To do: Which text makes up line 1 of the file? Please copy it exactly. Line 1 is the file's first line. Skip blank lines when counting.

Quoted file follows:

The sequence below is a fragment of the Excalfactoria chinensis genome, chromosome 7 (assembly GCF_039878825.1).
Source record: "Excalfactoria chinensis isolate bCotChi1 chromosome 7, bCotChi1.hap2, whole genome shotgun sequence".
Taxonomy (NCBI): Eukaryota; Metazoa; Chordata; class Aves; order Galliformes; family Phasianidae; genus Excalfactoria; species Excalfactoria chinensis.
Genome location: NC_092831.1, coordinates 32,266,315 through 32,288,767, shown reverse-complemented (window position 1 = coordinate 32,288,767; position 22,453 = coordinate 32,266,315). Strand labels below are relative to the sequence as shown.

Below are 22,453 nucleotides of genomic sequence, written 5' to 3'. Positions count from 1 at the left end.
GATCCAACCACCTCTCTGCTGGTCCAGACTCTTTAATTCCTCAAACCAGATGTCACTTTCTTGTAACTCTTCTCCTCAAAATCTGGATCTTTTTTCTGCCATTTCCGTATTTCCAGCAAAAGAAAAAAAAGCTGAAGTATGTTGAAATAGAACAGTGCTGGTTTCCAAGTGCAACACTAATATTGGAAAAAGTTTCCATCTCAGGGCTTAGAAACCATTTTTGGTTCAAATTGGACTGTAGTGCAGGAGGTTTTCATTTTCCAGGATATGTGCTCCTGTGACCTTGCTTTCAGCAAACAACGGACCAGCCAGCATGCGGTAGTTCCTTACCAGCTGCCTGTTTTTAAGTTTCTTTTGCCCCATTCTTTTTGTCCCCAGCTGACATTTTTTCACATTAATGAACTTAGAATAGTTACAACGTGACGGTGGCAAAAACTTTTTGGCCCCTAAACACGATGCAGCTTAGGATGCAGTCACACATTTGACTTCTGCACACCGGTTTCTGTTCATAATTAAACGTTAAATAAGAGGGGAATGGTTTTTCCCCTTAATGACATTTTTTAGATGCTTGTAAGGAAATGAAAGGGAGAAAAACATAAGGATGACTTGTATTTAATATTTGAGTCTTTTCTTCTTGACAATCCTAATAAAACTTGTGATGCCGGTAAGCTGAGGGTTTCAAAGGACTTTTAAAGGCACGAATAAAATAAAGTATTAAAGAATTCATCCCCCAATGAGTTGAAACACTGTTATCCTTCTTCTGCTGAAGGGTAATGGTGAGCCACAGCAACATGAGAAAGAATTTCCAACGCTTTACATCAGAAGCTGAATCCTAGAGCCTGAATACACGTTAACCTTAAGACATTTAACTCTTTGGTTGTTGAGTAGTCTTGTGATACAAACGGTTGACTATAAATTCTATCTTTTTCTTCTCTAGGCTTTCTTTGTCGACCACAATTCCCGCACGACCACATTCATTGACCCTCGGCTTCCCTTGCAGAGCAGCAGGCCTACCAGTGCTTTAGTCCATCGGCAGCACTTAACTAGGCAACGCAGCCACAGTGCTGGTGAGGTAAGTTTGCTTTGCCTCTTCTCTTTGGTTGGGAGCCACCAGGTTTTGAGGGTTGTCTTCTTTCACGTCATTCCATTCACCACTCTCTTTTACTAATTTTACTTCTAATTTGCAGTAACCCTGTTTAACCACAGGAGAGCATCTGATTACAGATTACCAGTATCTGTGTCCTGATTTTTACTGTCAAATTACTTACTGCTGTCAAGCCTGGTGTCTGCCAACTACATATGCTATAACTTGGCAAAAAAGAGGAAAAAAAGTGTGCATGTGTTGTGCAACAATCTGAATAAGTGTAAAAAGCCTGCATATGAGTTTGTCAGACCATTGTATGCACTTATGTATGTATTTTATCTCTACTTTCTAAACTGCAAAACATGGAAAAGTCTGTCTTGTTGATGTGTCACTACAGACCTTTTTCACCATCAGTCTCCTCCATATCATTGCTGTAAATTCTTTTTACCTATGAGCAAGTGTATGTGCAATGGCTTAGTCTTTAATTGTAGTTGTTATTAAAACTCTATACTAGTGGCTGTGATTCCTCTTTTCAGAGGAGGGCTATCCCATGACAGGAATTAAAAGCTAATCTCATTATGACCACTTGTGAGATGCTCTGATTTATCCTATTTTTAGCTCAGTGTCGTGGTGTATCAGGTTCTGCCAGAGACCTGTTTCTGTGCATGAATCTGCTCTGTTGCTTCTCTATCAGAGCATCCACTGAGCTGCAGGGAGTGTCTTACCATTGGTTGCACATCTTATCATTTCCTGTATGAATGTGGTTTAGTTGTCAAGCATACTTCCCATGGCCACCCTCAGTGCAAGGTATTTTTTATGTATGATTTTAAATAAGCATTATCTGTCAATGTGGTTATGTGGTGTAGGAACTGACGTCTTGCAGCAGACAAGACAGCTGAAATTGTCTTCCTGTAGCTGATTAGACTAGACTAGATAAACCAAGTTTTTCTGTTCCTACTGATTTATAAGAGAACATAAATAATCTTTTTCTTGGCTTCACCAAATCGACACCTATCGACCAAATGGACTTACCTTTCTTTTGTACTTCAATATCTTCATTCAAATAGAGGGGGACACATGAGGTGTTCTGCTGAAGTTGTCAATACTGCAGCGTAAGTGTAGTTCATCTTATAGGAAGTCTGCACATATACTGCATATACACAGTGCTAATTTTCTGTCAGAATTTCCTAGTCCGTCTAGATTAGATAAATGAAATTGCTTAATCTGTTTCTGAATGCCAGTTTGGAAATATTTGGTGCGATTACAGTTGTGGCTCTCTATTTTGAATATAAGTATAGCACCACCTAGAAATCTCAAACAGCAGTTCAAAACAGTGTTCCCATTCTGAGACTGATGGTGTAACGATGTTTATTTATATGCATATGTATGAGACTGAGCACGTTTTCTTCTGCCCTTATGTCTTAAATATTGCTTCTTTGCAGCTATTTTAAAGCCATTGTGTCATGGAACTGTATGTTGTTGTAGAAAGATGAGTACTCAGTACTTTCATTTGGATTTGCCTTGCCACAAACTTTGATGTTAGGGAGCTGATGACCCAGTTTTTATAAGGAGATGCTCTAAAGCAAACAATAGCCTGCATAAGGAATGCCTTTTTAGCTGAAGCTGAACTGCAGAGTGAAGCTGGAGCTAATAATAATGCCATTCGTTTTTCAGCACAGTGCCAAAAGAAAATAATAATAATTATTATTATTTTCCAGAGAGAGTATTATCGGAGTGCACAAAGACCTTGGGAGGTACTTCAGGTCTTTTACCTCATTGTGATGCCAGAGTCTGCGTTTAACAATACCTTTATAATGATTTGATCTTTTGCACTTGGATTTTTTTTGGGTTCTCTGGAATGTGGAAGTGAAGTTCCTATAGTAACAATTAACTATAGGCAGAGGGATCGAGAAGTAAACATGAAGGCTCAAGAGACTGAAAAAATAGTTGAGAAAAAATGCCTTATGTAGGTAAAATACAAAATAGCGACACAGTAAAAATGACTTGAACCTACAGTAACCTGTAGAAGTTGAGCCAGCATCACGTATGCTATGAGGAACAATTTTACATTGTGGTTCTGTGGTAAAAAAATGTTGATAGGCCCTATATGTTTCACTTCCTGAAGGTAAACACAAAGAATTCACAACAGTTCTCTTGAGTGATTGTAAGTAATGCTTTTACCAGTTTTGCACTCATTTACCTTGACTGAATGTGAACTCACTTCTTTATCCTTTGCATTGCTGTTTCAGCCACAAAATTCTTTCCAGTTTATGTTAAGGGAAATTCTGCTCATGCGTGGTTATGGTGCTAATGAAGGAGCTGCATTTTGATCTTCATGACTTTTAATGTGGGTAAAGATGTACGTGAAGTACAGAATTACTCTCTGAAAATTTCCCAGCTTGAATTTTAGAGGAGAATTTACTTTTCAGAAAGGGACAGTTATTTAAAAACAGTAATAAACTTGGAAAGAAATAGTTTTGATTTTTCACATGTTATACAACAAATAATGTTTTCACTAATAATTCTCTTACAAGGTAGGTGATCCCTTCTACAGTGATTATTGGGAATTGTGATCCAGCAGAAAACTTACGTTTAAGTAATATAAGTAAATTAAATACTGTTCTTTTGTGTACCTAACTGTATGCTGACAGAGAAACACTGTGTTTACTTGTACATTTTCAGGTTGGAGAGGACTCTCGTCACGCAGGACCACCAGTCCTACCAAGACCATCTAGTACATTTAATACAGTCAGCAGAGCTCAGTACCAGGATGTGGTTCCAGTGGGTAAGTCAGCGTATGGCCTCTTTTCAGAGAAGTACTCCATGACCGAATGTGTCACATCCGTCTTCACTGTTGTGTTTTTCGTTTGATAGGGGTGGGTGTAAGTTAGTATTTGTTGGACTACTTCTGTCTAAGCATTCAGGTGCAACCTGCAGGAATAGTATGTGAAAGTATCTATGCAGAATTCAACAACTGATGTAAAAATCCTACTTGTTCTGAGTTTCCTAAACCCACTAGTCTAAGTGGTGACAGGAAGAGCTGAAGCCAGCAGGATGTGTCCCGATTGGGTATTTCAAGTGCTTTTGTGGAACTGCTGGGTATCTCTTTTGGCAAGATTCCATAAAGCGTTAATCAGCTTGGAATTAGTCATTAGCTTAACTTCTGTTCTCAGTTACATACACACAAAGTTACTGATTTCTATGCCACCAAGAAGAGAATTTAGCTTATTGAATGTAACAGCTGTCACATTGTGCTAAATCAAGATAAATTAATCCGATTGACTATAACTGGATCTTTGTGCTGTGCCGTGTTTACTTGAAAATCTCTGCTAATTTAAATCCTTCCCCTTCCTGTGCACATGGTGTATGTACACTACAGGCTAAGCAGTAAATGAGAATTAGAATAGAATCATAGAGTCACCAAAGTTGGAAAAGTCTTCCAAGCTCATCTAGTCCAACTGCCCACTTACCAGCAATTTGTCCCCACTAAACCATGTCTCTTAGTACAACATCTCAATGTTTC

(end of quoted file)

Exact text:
The sequence below is a fragment of the Excalfactoria chinensis genome, chromosome 7 (assembly GCF_039878825.1).